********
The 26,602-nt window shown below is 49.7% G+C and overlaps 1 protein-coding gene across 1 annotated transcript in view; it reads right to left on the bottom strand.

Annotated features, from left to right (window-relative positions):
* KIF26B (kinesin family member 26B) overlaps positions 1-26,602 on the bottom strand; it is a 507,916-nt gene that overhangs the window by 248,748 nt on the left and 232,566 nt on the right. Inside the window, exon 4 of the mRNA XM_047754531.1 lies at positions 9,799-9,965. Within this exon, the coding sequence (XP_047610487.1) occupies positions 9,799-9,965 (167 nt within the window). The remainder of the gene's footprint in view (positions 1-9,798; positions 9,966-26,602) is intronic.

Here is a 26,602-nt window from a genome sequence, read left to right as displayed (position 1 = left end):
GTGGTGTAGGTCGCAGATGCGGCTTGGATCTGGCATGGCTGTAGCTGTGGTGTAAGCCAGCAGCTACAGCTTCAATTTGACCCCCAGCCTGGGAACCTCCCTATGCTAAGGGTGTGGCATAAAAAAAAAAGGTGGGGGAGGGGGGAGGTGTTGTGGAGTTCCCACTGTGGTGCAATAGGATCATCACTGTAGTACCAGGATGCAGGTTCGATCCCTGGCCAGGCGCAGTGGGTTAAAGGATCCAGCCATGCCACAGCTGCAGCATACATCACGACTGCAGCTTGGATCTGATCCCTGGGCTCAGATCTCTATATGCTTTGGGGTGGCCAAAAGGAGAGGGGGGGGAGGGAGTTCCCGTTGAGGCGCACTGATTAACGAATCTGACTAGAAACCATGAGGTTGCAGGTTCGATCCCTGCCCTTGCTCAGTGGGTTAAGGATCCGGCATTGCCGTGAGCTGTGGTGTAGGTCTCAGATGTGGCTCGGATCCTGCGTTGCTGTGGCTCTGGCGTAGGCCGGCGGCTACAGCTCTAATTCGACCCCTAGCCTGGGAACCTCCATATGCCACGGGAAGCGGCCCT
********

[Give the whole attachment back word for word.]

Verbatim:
The 26,602-nt window shown below is 49.7% G+C and overlaps 1 protein-coding gene across 1 annotated transcript in view; it reads right to left on the bottom strand.

Annotated features, from left to right (window-relative positions):
* KIF26B (kinesin family member 26B) overlaps positions 1-26,602 on the bottom strand; it is a 507,916-nt gene that overhangs the window by 248,748 nt on the left and 232,566 nt on the right. Inside the window, exon 4 of the mRNA XM_047754531.1 lies at positions 9,799-9,965. Within this exon, the coding sequence (XP_047610487.1) occupies positions 9,799-9,965 (167 nt within the window). The remainder of the gene's footprint in view (positions 1-9,798; positions 9,966-26,602) is intronic.

Here is a 26,602-nt window from a genome sequence, read left to right as displayed (position 1 = left end):
GTGGTGTAGGTCGCAGATGCGGCTTGGATCTGGCATGGCTGTAGCTGTGGTGTAAGCCAGCAGCTACAGCTTCAATTTGACCCCCAGCCTGGGAACCTCCCTATGCTAAGGGTGTGGCATAAAAAAAAAAGGTGGGGGAGGGGGGAGGTGTTGTGGAGTTCCCACTGTGGTGCAATAGGATCATCACTGTAGTACCAGGATGCAGGTTCGATCCCTGGCCAGGCGCAGTGGGTTAAAGGATCCAGCCATGCCACAGCTGCAGCATACATCACGACTGCAGCTTGGATCTGATCCCTGGGCTCAGATCTCTATATGCTTTGGGGTGGCCAAAAGGAGAGGGGGGGGAGGGAGTTCCCGTTGAGGCGCACTGATTAACGAATCTGACTAGAAACCATGAGGTTGCAGGTTCGATCCCTGCCCTTGCTCAGTGGGTTAAGGATCCGGCATTGCCGTGAGCTGTGGTGTAGGTCTCAGATGTGGCTCGGATCCTGCGTTGCTGTGGCTCTGGCGTAGGCCGGCGGCTACAGCTCTAATTCGACCCCTAGCCTGGGAACCTCCATATGCCACGGGAAGCGGCCCT